Breaking down Psalm 199


This is article one of a four-part series on Psalm 119.

I recently discovered a different way to pray while studying Psalm 119 involving attitude and posture. Reading Psalm 119:33-40 alongside this article may allow you to catch this prayerful mindset and pose. This is an interactive devotional article, so pull up that Scripture address on your computer, phone, or Bible, right now, and read those eight verses.

You may ask, “Isn’t Psalm 119, the longest chapter in the Bible? And isn’t Psalm 119 just a repetitive praising of God’s Law?” Well, yes, and no. Psalm 119 is 166 verses, and the song does focus on God’s Law. But if you break down the twenty-two Hebrew, alphabetized stanzas into eight verses at a time, and only study those eight verses one week at a time, the prayer poem begins revealing some interesting twists and turns. If you only have a casual examination of the text, the interesting bits may remain concealed. (On a side note, our Facebook Live prayer at 6 am on Tuesdays is currently praying one stanza a week if you want to join us.)

Notice the pleas for help found in each verse: “Teach me,” “Give me,” “Make me,” “Bend my heart,” “Turn my eyes,” “Establish Your Word,” “Take away my disgrace,” and “preserve my life.” Each entreaty is a request for something that only God can do, and the prayer teaches us both a posture and an attitude each disciple of Jesus should imitate.

First, a posture of prayer is hidden behind the English rendition. Each Hebrew letter possesses a name and symbol attached to them communicating extra meaning. This extra meaning literally gets lost in translation. The letter “Heh,” which has a sound like our letter “H” bears a symbol of a man standing with his arms outstretched, either looking at something or receiving something. And every sentence in this stanza begins with the Hebrew letter Heh.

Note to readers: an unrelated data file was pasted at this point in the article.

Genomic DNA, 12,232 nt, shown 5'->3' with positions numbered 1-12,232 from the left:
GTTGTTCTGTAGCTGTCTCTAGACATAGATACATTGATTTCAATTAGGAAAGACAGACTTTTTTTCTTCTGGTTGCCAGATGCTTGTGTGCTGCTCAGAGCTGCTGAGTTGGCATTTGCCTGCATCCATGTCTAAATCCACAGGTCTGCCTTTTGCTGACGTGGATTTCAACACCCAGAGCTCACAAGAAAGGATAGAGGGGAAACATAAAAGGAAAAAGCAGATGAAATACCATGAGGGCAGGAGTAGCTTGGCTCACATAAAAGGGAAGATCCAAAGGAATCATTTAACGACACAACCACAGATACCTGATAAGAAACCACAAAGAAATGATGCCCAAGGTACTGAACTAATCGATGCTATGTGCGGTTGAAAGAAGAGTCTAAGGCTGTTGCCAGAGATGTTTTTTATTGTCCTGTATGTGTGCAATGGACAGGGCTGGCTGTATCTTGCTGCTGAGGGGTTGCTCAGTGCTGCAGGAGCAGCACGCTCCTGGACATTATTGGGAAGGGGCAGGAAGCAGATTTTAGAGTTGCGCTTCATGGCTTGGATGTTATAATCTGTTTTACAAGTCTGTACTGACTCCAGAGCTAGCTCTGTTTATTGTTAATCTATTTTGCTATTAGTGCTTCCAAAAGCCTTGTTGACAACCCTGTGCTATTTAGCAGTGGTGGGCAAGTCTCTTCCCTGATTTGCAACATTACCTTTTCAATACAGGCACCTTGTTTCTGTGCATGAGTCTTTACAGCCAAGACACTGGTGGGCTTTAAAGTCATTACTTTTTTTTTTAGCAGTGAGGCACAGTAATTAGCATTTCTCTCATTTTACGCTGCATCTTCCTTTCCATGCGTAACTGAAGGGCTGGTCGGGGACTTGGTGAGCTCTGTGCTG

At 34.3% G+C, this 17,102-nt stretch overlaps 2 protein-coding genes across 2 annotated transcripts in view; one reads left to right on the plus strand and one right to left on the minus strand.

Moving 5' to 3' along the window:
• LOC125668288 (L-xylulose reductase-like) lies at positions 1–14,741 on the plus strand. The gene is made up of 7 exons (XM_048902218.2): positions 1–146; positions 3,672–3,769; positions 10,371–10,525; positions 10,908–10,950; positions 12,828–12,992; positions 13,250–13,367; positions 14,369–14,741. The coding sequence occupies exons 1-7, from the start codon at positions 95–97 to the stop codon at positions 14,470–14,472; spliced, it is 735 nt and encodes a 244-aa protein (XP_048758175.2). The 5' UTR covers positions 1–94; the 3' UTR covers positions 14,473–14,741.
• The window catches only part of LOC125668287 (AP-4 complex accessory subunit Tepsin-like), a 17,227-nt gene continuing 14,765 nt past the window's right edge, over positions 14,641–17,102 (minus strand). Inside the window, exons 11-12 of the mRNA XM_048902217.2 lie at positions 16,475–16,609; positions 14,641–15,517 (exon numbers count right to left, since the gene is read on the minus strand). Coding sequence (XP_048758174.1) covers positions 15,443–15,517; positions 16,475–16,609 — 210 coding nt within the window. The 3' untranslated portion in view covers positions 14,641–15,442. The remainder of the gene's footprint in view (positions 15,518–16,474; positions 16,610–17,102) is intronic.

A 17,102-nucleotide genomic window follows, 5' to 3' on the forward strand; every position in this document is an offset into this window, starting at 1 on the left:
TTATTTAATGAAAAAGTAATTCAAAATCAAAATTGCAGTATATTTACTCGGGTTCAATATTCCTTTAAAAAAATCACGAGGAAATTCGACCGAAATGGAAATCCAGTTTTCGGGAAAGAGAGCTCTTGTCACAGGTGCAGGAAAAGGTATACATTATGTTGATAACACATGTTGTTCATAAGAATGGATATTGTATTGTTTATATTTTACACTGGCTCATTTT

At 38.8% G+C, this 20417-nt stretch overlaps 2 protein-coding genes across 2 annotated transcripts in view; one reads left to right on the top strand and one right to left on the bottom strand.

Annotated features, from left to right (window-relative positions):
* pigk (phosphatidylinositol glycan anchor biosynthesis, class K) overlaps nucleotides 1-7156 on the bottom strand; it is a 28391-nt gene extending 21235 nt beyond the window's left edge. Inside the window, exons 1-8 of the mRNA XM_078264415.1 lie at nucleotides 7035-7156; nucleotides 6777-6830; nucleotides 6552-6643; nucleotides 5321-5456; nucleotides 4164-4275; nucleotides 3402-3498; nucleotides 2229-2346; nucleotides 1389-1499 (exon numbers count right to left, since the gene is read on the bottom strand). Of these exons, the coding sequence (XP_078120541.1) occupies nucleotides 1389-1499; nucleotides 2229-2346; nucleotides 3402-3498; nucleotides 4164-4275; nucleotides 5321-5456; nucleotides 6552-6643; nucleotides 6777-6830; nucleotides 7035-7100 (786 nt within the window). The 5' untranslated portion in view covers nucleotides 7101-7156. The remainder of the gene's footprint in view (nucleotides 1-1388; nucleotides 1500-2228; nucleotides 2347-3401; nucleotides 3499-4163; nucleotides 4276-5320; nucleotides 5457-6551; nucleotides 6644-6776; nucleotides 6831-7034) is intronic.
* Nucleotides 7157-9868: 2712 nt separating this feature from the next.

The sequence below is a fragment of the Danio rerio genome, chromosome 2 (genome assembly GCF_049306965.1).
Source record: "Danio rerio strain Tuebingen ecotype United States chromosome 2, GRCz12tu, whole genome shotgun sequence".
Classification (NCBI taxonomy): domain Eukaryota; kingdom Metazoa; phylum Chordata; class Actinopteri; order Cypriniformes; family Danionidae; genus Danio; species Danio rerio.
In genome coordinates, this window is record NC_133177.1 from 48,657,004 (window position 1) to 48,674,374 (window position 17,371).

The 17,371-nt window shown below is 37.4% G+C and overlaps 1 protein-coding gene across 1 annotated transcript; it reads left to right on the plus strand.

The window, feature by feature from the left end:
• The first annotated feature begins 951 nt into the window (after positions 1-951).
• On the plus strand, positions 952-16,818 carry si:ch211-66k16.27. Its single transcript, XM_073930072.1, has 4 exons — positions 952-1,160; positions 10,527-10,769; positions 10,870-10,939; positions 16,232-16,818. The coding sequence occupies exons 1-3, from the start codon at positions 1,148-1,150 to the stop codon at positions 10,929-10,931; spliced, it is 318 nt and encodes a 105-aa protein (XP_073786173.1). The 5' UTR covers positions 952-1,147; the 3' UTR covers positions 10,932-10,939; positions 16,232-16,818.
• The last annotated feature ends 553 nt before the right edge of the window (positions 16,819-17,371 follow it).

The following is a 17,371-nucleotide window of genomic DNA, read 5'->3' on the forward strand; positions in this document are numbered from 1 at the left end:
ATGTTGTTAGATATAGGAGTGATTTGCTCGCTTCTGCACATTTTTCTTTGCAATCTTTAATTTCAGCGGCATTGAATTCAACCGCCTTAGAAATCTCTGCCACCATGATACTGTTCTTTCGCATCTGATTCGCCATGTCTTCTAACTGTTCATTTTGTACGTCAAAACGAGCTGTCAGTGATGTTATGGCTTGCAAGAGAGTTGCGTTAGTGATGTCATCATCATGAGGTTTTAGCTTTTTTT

What’s your posture like when you pray? Do you bow your head and close your eyes? Do you lay face down? Today, I recommend reading each sentence of this passage standing, with your arms outstretched and palms up, like you’re waiting to receive a gift from God. Then record in your mind and heart any difference your prayer posture makes.

Second, the posture tells us a little extra about the attitude every Christian needs to use in prayer. There are all sorts of types of prayers said within Psalm 119. Praying through the entire 176 verses allows us to pray prayers of praise, remembrance, thanksgiving, lament, confession, and contemplation. In the passage we’re focusing on, every single verse is an “asking” prayer. Each verse voices a unique “ask” concerning our knowledge, understanding, desire, and soul.

What’s your attitude when you pray? Do you have a continual conversation with The Father, in the name of Jesus Christ, empowered by the Holy Spirit confident in His love? Do you anticipate God’s answer? As we pray with our arms outstretched, we should take the same expectant, confident attitude of Psalm 119:33-40, and believe God provides the change for which the prayer asks. Today, try praying these eight verses three or four times and meditate on God’s answer. Maybe let me know how He is bringing out the changes in your own heart and mind that you asked for by emailing me your experience: [email protected]. Next week, we’ll continue with another article about Psalm 119; maybe take a couple of days and read through the entire Psalm and write down anything that sticks out to you or raises a question.

Dale McCamish is the pastor of Wilmington Church of Christ.

No posts to display